Today I’m grinning like a tooth-missing five-year-old whose painting just got taped front and center onto the fridge.
The New England Society of Children's Book Writers and Illustrators chose my illustration Tug-A-Worm to be their Summer Facebook banner. Thank you NESCBWI, for this opportunity to share my art.
I began designing this banner by taking an old piece of art out of a drawer. A while back one of my critique buddies (using the sandwich method) had given me constructive feedback on the piece. She said, "You need to throw this in the trash." At the time, I had to laugh. She was right.
Salvaging the two sleeping birds and the nest (the bread part of that critique) from the doomed drawing, I added a visual story with the two young birds playing.
To organize the composition I traced and drew all the birds on tracing paper careful to vary the bird's poses and sizes, and keep important elements out of the text and profile picture areas.
I spotted problems in my drawing easily when I flipped the tracing paper over and looked at my work in a different way: as a mirror image.
The illustration board I prefer is thick. Therefore, I transferred the completed drawing using the old graphite transfer trick.
I lightly inked over the pencil marks using a dip pen. Watercolor paint leaves a milky film over line work which I dislike, so after the light outlining, I set the dip pen aside.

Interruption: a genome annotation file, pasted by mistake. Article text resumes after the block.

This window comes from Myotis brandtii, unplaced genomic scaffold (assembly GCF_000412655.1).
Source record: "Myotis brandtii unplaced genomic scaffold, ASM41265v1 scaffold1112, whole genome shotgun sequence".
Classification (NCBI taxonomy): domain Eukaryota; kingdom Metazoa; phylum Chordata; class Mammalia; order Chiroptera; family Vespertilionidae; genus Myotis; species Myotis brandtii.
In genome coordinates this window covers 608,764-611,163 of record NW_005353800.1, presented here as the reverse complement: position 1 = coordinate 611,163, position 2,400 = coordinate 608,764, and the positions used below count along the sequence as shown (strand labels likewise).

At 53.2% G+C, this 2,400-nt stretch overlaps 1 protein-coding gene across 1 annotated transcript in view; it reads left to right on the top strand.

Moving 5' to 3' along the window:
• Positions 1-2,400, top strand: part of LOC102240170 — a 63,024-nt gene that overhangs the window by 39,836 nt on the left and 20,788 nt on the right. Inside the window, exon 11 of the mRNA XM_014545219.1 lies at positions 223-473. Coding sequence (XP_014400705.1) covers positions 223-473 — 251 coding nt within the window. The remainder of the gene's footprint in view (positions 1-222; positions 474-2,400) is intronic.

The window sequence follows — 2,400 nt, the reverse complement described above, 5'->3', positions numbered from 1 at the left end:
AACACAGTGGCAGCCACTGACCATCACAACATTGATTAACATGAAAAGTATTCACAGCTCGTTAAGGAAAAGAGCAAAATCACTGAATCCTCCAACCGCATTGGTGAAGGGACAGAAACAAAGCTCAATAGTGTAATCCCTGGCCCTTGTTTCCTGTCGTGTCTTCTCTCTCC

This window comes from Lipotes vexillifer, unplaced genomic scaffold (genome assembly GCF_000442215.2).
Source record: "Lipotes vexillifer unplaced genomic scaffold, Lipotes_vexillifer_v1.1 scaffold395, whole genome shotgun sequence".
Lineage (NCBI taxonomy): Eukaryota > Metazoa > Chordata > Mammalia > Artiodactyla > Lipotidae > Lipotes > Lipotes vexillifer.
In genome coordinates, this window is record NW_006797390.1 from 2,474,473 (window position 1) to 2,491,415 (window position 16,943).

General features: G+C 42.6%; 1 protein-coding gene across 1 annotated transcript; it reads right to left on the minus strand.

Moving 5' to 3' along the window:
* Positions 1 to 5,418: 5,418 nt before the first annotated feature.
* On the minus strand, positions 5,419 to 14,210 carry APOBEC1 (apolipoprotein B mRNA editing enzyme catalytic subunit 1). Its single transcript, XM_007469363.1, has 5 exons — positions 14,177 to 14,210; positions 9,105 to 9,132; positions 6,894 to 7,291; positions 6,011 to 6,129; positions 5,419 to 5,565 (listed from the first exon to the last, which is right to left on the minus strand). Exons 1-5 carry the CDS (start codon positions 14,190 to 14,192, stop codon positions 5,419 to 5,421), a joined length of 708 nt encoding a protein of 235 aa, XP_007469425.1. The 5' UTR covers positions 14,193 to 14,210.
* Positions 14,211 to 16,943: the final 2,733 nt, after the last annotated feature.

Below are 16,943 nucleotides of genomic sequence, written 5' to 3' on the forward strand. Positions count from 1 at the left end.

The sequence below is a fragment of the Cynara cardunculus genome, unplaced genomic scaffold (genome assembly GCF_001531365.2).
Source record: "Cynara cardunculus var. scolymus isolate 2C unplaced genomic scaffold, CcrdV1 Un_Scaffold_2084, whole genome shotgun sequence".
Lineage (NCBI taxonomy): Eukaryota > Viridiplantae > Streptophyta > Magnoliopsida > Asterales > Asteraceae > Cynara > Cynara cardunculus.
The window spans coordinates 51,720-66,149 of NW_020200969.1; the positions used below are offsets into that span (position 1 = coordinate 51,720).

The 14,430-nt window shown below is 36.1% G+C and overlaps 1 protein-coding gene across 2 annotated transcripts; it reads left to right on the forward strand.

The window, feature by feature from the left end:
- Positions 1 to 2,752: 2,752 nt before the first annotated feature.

When the ink dried I erased the pencil marks using a gummy eraser.
I chose my color palette to coordinate with the Da Vinci brand watercolor Cobalt Turquoise. Wanting to include a red bird (but not an overwhelmingly red bird) and an orange bird, I put down an under layer of Winsor Newton’s cadmium yellow, followed by a wash of Winsor Red. Similarly, I softened the cadmium yellow bird with raw sienna.
I scattered each color in varied amounts around the painting. This helped to unify the painting.
Sometimes I squinted my eyes to check the painting's contrast, adding shadows and darkening colors accordingly.
I then swirled and pulled my pen nib (using varying amounts of pressure) all over the painting, crosshatching to create shadows, adding texture, and applying thicker lines to the foreground and main subject areas.
Now this piece is finished, so it's time for me to work on my Twitter banner.
Thank you SCBWI, NESCBWI, and my critique groups, GBIG, Illustrator Sunday, and WIG at The Writer’s Loft. Your shared guidance, support, and knowledge of the children’s picture book industry has helped me in more ways than I could write about in this blog. At our next meeting, I might even give you a hug.